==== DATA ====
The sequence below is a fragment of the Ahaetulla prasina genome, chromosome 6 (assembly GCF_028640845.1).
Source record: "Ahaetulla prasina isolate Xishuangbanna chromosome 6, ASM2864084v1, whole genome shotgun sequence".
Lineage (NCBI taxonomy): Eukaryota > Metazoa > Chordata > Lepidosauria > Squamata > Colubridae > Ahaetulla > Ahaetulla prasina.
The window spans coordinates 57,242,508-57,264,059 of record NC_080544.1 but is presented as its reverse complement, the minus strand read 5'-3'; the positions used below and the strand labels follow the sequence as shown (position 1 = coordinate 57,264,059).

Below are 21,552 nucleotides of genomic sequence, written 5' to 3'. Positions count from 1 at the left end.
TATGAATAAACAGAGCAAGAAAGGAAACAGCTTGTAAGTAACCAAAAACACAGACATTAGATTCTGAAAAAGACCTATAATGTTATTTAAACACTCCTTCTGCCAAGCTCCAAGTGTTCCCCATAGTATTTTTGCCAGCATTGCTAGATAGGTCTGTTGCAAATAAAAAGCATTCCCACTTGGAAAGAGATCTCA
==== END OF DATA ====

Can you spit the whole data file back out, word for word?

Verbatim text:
The sequence below is a fragment of the Ahaetulla prasina genome, chromosome 6 (assembly GCF_028640845.1).
Source record: "Ahaetulla prasina isolate Xishuangbanna chromosome 6, ASM2864084v1, whole genome shotgun sequence".
Lineage (NCBI taxonomy): Eukaryota > Metazoa > Chordata > Lepidosauria > Squamata > Colubridae > Ahaetulla > Ahaetulla prasina.
The window spans coordinates 57,242,508-57,264,059 of record NC_080544.1 but is presented as its reverse complement, the minus strand read 5'-3'; the positions used below and the strand labels follow the sequence as shown (position 1 = coordinate 57,264,059).

Below are 21,552 nucleotides of genomic sequence, written 5' to 3'. Positions count from 1 at the left end.
TATGAATAAACAGAGCAAGAAAGGAAACAGCTTGTAAGTAACCAAAAACACAGACATTAGATTCTGAAAAAGACCTATAATGTTATTTAAACACTCCTTCTGCCAAGCTCCAAGTGTTCCCCATAGTATTTTTGCCAGCATTGCTAGATAGGTCTGTTGCAAATAAAAAGCATTCCCACTTGGAAAGAGATCTCA